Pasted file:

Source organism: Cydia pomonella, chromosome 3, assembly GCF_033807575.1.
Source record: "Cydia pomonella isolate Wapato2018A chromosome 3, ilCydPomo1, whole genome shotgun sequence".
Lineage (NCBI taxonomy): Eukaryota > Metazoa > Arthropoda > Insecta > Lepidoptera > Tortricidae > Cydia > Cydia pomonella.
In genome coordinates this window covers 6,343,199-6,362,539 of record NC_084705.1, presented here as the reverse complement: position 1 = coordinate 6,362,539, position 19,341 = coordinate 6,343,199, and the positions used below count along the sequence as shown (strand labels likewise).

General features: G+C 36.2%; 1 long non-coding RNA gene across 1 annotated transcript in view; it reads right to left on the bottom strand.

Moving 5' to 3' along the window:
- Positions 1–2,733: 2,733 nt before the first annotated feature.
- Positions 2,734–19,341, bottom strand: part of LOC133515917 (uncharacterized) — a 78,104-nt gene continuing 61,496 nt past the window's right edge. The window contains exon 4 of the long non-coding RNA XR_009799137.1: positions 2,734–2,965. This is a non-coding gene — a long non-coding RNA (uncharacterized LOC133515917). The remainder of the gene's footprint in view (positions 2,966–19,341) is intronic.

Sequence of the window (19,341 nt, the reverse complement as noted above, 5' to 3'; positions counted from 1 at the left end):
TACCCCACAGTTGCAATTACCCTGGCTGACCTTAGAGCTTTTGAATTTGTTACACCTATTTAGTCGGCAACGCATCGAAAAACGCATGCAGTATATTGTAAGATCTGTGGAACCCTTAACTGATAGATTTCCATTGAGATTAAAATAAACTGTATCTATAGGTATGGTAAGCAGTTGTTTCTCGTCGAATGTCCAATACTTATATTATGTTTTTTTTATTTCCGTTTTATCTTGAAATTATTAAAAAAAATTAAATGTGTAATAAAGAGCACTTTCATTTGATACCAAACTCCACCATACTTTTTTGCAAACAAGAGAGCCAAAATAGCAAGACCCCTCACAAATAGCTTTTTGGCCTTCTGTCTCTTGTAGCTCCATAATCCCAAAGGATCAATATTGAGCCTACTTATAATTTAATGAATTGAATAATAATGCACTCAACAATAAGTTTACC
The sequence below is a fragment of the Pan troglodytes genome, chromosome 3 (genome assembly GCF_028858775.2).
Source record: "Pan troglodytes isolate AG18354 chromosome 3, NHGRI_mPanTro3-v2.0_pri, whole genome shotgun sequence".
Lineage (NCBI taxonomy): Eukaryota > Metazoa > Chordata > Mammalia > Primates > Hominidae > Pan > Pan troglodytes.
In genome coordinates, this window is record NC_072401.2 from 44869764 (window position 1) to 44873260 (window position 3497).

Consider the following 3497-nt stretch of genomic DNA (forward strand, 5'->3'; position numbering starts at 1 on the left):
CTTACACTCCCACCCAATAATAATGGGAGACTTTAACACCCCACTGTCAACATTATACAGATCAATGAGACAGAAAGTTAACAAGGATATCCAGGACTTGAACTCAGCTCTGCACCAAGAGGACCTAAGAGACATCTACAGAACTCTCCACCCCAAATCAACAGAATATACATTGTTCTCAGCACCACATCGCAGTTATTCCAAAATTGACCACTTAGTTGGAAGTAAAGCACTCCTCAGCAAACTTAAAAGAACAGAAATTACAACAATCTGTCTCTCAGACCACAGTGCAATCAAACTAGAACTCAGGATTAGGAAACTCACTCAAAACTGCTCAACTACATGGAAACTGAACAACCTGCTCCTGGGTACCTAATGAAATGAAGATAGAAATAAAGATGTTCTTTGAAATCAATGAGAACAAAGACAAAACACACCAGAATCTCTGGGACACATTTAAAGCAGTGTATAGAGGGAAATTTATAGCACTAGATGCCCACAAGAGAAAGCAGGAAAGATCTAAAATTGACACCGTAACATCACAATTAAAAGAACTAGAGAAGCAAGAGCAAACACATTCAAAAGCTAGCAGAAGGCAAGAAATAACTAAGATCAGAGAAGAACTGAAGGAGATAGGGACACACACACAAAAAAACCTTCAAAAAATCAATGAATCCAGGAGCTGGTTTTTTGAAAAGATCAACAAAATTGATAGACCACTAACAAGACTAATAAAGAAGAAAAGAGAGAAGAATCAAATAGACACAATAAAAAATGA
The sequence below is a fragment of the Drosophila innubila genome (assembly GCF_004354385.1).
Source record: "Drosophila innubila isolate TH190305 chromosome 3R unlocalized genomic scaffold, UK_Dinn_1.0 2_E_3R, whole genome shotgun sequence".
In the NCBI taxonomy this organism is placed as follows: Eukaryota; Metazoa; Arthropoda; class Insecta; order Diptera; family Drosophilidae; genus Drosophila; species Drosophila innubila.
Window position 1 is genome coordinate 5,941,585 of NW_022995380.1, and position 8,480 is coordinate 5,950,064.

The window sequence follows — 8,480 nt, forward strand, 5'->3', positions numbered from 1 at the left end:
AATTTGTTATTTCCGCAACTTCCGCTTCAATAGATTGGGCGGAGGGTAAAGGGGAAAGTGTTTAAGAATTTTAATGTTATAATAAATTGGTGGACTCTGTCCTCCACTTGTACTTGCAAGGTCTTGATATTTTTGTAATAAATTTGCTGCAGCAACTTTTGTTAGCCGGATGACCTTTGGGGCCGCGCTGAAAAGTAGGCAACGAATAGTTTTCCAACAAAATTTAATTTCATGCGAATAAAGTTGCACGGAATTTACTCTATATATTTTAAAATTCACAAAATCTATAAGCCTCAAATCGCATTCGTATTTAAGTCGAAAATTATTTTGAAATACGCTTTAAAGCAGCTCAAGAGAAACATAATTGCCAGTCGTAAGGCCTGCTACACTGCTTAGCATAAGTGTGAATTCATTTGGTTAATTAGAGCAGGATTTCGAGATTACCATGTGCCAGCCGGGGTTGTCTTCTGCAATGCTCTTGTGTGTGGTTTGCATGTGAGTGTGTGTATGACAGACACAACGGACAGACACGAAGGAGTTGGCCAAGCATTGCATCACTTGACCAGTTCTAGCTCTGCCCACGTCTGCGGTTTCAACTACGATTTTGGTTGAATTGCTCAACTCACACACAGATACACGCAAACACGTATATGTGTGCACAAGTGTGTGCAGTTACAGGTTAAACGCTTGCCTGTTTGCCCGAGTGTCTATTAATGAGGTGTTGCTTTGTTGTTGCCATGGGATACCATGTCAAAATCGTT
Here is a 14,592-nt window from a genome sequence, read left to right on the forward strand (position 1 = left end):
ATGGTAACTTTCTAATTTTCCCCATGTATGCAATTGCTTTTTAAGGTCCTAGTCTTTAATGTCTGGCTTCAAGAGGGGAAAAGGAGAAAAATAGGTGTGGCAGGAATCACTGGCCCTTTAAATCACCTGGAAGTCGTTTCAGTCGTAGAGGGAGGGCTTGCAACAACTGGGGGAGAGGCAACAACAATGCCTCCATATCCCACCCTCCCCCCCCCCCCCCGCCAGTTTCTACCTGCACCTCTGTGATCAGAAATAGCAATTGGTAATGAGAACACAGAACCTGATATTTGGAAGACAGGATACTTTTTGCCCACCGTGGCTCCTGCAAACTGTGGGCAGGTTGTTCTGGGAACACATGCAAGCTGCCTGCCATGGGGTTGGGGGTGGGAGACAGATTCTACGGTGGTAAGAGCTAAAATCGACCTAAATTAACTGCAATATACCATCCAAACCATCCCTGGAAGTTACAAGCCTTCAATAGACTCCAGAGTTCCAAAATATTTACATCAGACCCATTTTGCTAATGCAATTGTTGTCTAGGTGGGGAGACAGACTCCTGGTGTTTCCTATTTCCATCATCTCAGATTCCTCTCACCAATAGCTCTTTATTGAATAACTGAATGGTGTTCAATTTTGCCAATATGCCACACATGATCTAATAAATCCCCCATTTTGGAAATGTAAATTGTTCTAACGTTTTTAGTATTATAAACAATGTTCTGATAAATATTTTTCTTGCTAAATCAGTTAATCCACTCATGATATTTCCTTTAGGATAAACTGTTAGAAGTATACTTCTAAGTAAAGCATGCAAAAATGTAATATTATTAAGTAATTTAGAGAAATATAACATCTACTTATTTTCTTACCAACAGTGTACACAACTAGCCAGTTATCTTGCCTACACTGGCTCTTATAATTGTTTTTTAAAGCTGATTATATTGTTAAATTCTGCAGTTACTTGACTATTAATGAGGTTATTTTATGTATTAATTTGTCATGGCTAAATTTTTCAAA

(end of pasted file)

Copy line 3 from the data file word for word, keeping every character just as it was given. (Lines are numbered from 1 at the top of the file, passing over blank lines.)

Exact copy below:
Lineage (NCBI taxonomy): Eukaryota > Metazoa > Arthropoda > Insecta > Lepidoptera > Tortricidae > Cydia > Cydia pomonella.